Adam Koszo sent a video of his daughter to the Hungary national team. Adam was born and raised in Hungary. Because she has dual citizenship, Sydney is eligible to play for the Hungary national team. It turns out they liked what they saw on the video Adam sent. An endorsement letter from Amy Wambach was the icing on the cake. The Carvelli Restaurant Group on Marco Island paid for Sydney’s flight to Hungary.

“She got over there,” Lyndsi said, “and they liked her. It’s been a big self-esteem builder. They absolutely loved her over there. They offered her a spot immediately to start on the Hungary under-17 national team. And for a 14-year-old, that’s pretty cool. She did get injured. She was supposed to go to Norway the next week. But she sprained her MCL. They replaced her on the roster, of course. But she gets another chance in February. Pretty much the whole month of February she’s going to be in Hungary.”

“I have just come off of a knee injury,” Sydney said. “I sprained my MCL a week before I went to Hungary. I did play on top of it. And it felt fine. It healed. Then the following day I had a game back here. I traveled the day before and played in that game. I re-sprained it. I’ve been out for two-and-a-half weeks. I’m starting to get my fitness back and getting back into the groove of everything.”

She liked the taste of professional soccer she got while she was in Hungary.

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Sydney Koszo is surprised when she is able to spin a soccer ball on her finger for the first time.

“Hungary is a professional team,” Sydney said. “People come from all over the country to go and play. I met everyone. And I talked to them. The coaches are extremely nice. The trainings are so intense and technical. So, you’re automatically getting better. You work for a team, so you learn to get comfortable with new players, and working with different people. For me it’s different because they speak very little English. And I speak very little Hungarian. I understand more than I speak. With soccer, you do need to speak. But you know what they want from reading the game. It was difficult to speak and learn some of the drills and some of the tactical work. But one of the assistant coaches did speak English, so she was able to translate some of the stuff for me. So, I was able to understand and learn with the new team. It was an amazing experience. Team bonding wise, it’s very good. It’s so professional. You always wear the same thing as the team. And you work really hard for all of it. For the most part it’s very well put together. A very professional environment. Everything’s very by the book. Everyone works well together. Everything you do, it’s always together. So, there’s a lot of team bonding.”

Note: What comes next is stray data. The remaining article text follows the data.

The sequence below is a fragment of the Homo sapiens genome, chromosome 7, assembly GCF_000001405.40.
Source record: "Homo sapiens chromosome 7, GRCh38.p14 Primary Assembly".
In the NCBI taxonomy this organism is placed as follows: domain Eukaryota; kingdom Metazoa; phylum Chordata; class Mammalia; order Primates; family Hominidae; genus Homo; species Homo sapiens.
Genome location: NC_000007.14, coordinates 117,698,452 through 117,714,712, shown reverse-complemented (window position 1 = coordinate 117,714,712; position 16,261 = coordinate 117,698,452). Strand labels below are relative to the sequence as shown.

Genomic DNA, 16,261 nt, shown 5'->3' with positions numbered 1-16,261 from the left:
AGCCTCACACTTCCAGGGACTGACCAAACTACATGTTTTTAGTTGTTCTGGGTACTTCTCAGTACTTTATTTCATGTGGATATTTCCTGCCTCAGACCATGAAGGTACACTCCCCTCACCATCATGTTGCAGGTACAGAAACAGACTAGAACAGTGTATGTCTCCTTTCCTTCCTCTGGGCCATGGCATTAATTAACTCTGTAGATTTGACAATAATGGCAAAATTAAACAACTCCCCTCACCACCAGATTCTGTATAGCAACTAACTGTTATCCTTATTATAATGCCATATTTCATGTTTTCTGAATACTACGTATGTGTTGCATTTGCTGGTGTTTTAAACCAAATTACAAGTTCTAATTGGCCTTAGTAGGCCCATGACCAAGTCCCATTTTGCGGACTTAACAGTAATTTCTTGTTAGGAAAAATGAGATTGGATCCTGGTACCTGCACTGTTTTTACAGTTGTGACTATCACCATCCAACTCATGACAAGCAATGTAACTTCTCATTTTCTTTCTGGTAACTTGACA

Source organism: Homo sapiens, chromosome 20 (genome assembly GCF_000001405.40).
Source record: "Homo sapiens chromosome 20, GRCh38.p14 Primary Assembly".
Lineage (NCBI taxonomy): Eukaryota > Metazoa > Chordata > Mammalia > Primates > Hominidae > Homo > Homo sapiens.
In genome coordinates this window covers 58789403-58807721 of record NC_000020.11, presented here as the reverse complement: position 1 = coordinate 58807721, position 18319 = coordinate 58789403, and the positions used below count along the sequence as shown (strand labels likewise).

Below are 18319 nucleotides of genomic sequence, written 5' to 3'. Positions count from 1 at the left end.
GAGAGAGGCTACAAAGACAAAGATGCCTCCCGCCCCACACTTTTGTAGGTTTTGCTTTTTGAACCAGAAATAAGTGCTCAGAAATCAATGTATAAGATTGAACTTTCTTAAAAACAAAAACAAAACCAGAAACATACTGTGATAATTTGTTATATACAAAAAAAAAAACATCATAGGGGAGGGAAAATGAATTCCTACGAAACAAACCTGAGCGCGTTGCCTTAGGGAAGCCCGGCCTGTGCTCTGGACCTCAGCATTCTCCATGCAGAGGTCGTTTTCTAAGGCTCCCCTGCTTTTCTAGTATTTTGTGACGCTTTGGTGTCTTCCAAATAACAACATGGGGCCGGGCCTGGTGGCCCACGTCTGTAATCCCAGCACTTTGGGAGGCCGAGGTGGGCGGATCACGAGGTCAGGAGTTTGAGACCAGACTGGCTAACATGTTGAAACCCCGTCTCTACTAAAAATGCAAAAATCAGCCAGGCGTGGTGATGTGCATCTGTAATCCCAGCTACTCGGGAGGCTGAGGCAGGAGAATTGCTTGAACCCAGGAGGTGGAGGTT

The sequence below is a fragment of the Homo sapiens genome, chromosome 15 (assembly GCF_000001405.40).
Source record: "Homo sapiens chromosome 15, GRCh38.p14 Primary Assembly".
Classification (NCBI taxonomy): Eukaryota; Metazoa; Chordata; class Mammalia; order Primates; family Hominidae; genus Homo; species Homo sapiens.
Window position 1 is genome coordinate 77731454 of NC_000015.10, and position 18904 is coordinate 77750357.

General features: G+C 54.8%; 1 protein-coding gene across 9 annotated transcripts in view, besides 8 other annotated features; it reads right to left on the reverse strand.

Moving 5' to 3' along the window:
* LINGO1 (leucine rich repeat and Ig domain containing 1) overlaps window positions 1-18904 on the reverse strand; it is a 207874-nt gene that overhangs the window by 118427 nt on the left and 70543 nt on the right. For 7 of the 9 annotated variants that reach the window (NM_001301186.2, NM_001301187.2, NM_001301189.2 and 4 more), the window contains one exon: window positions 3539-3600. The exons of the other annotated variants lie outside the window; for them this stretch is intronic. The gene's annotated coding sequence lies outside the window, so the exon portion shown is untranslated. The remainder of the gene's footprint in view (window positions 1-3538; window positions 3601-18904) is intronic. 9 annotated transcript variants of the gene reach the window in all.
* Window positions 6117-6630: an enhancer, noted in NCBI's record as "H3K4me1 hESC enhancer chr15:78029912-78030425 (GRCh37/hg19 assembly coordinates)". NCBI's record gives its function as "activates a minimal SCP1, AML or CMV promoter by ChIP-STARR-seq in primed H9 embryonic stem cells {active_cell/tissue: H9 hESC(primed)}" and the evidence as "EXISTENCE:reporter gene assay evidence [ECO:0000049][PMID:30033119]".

Back at IMG Academy, Sydney has to balance a rigorous academic regime with her athletic challenges. She finds the academics more challenging than the soccer.

“School is harder,” she said. “Just the balance of it all. It’s very stressful. I usually have two or three essays due a day. Depending on the class. In history and English, I have to write essays for both classes. The essays are just so time consuming. The essays are definitely the hardest part. I don’t have a lot of time in my schedule, so I have to find a way to make time. So, I can get the school work done so I’m eligible to play in our games and train.”

While most IMG students board at the school, Sydney is a non-boarding student athlete. 

“I’d love for her to board at IMG,” mother Lyndsi said. “I don’t know if you know the price tag at IMG. It’s extremely high. It’s $80,000 a year. We’re just really, really, lucky that they take her as an athlete. Because they like to have them board onsite. That’s the reason we decided to move up there. Next year’s another year. They’ll either want her to stay or they’ll…it’s basically a try-out every year. But now that she’s made the Hungary National Team, and she’s got offers from Hungary, it’s kind of opened the door for other places. So, it’s given her more opportunity, more flexibility. So, she doesn’t have to stress out whenever IMG doesn’t get back to us for months. Because they’re constantly looking for players. They constantly scout as well. So, they might find somebody that they like better than her.”

So, is all the hard work, competition, essays, stress and pressure worth it to 14-year-old Sydney? 

“Yes,” Sydney answers without hesitation. “It’s a once in a lifetime opportunity.”